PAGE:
It was a trip months in the making.
“We had talked to the comp control of the state of Maryland to get our temporary sales tax licence. We had filled out all the manifests. There were hours and hours of time spent with the customs broker,” said Aberdeen’s Wool Company owner Heather Breaden.
“We had everything good to go. All of our paperwork was done. All the t’s were crossed, the i’s were dotted. All of our passports were cleared,” added her employee Amanda Sharpe.
All told, Sharpe and Breaden spent eight weeks and $25,000 preparing for a trip to Maryland, to sell their store’s in-house yarn at a fibre festival.
Everything seemed in order, until they got to the border.
“We were diverted to secondary screening. We had a lot of stock, so I honestly wasn’t too surprised that they wanted to check things out in the vehicle,” Sharpe said.
Initially, neither Sharpe nor Breaden suspected anything was amiss. But then Sharpe said their passports were seized, along with the keys to their vehicles, and they couldn’t use their cellphones.
They were fingerprinted and had their photos taken.
That, Breaden said, is when things started to get worrisome.
“I asked if I was being arrested, and whether or not I actually required a lawyer. And they said you can’t have a lawyer because you have no rights here as a Canadian citizen.”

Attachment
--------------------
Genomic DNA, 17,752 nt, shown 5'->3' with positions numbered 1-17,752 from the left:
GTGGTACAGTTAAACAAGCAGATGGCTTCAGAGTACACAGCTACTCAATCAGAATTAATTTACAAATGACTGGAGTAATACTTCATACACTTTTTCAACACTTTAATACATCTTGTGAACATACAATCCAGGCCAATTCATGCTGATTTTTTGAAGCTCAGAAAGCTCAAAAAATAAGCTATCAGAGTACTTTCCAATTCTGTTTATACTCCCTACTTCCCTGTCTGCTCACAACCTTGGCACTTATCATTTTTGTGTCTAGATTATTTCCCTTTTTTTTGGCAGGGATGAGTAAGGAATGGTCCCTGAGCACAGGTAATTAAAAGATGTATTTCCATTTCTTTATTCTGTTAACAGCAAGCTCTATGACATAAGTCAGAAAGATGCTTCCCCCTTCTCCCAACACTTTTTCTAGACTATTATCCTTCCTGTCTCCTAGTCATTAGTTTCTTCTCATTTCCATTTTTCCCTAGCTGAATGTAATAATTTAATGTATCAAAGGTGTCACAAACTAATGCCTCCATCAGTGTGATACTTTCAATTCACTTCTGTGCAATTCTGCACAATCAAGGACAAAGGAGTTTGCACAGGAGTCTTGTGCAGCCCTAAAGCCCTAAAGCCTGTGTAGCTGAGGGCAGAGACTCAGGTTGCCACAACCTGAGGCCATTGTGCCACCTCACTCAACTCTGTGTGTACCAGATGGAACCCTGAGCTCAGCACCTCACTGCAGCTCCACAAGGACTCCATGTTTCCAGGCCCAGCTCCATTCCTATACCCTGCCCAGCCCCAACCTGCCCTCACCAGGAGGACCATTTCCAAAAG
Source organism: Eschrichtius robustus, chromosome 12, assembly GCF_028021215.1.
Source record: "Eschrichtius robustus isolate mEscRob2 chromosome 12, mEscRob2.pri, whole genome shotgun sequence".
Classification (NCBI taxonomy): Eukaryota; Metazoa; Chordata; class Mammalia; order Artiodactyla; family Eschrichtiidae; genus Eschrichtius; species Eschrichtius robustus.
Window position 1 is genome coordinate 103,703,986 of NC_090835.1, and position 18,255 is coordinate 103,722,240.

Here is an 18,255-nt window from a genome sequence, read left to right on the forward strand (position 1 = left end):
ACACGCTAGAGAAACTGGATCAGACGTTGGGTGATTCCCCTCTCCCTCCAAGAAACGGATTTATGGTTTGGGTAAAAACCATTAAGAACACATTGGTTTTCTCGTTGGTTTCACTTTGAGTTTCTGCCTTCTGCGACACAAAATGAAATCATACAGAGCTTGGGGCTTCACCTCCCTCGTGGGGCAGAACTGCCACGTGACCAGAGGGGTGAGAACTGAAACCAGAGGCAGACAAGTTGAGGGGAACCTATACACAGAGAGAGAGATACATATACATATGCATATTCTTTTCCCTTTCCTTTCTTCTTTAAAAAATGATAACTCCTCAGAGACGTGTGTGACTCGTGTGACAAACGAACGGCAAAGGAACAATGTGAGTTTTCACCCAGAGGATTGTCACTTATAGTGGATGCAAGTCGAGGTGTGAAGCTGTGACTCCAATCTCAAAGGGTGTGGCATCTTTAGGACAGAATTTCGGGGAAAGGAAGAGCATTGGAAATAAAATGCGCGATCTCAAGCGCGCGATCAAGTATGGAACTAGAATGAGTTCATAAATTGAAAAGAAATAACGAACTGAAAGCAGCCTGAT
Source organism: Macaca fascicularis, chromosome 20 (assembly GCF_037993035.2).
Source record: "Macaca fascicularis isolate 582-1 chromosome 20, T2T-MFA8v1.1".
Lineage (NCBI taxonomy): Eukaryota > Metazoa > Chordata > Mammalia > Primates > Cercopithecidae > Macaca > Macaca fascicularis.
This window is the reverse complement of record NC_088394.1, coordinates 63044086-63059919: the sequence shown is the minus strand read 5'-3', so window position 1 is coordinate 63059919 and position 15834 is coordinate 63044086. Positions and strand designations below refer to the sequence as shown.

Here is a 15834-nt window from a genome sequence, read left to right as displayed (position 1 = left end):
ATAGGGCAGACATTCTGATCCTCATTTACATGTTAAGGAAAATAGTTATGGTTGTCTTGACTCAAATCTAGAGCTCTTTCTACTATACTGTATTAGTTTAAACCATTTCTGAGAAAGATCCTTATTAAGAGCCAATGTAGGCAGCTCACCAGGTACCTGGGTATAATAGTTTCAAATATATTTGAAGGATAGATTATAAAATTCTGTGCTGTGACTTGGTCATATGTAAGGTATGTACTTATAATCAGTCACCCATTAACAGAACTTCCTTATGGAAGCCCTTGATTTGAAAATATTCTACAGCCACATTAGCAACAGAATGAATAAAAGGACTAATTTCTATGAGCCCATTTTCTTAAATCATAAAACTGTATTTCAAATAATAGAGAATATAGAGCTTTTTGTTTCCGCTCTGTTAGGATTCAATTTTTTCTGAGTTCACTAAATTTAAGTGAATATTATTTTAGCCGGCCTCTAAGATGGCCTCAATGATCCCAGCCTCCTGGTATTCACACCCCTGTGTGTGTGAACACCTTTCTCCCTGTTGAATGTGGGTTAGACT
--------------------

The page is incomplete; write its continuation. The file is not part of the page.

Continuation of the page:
Sharpe says they were told they were being denied entry because they didn’t have a work visa.
“So I said what kind of visa would we need to do this kind of event? And he said, ‘I don’t know,'” she said.
One customs agent said they needed an E2 visa. According to the U.S. State Department, that’s applicable to those selling something that generates a significant economic impact in America.
Sharpe said she could understand the hesitancy of customs if they were bringing food into the states. But she pointed out that they were travelling to a yarn festival to sell their in-house skeins.
“It was yarn,” she said, throwing her hands into the air in confusion.
Breadner said her first thoughts went to the financial investment she had put into the weekend.
“It was just a wave of panic and nausea, and oh my goodness, what are we going to do? How are we going to salvage the weekend?” she said. “So clearly, I had a small meltdown.”
The pair made dozens of phone calls, then Breadner tried to talk to border agents again. Sharpe said things quickly turned hostile.
“They threatened her with a five-year ban from the U.S.. They threatened her with confiscating her vehicle and all of her stock.”
The pair says they had no choice but to pack up and head back to Lindsay.
But even if the weekend was lost, the business was not. After posting their experience online, the two say they’ve received hundreds of messages of support, and online orders from the U.S.
“Everybody has been ordering online and coming into the store in order to show their support,” Sharpe said.
But that’s not taken all the sting out it. Both say they followed the rules, only to have those rules change on them at the border.
“We’re supposed to be trade partners, we’re supposed to be neighbourly. And unfortunately in this case, that didn’t happen,” Breadner said.